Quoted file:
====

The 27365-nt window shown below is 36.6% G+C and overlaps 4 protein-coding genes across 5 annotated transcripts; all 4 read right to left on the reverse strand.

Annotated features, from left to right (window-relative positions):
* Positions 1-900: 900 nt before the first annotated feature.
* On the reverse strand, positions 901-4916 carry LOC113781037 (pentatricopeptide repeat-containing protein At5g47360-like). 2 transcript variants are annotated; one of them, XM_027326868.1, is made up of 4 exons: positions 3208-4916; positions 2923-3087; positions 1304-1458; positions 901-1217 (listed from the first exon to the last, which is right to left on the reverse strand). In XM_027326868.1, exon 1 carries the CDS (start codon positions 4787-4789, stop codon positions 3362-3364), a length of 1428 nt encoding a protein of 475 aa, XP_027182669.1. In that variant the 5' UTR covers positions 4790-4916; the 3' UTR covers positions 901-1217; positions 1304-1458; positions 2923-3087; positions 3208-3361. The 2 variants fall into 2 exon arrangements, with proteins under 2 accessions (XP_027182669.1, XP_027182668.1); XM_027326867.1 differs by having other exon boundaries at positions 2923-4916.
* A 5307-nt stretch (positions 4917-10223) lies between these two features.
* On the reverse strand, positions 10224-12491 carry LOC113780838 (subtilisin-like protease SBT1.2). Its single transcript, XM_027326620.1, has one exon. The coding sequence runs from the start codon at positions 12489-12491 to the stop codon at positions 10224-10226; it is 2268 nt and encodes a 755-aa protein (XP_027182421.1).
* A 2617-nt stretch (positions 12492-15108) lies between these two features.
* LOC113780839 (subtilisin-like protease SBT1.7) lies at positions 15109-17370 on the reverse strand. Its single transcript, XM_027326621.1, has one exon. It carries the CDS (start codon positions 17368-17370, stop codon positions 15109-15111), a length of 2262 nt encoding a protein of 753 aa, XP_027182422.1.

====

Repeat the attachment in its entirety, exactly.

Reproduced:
The 27365-nt window shown below is 36.6% G+C and overlaps 4 protein-coding genes across 5 annotated transcripts; all 4 read right to left on the reverse strand.

Annotated features, from left to right (window-relative positions):
* Positions 1-900: 900 nt before the first annotated feature.
* On the reverse strand, positions 901-4916 carry LOC113781037 (pentatricopeptide repeat-containing protein At5g47360-like). 2 transcript variants are annotated; one of them, XM_027326868.1, is made up of 4 exons: positions 3208-4916; positions 2923-3087; positions 1304-1458; positions 901-1217 (listed from the first exon to the last, which is right to left on the reverse strand). In XM_027326868.1, exon 1 carries the CDS (start codon positions 4787-4789, stop codon positions 3362-3364), a length of 1428 nt encoding a protein of 475 aa, XP_027182669.1. In that variant the 5' UTR covers positions 4790-4916; the 3' UTR covers positions 901-1217; positions 1304-1458; positions 2923-3087; positions 3208-3361. The 2 variants fall into 2 exon arrangements, with proteins under 2 accessions (XP_027182669.1, XP_027182668.1); XM_027326867.1 differs by having other exon boundaries at positions 2923-4916.
* A 5307-nt stretch (positions 4917-10223) lies between these two features.
* On the reverse strand, positions 10224-12491 carry LOC113780838 (subtilisin-like protease SBT1.2). Its single transcript, XM_027326620.1, has one exon. The coding sequence runs from the start codon at positions 12489-12491 to the stop codon at positions 10224-10226; it is 2268 nt and encodes a 755-aa protein (XP_027182421.1).
* A 2617-nt stretch (positions 12492-15108) lies between these two features.
* LOC113780839 (subtilisin-like protease SBT1.7) lies at positions 15109-17370 on the reverse strand. Its single transcript, XM_027326621.1, has one exon. It carries the CDS (start codon positions 17368-17370, stop codon positions 15109-15111), a length of 2262 nt encoding a protein of 753 aa, XP_027182422.1.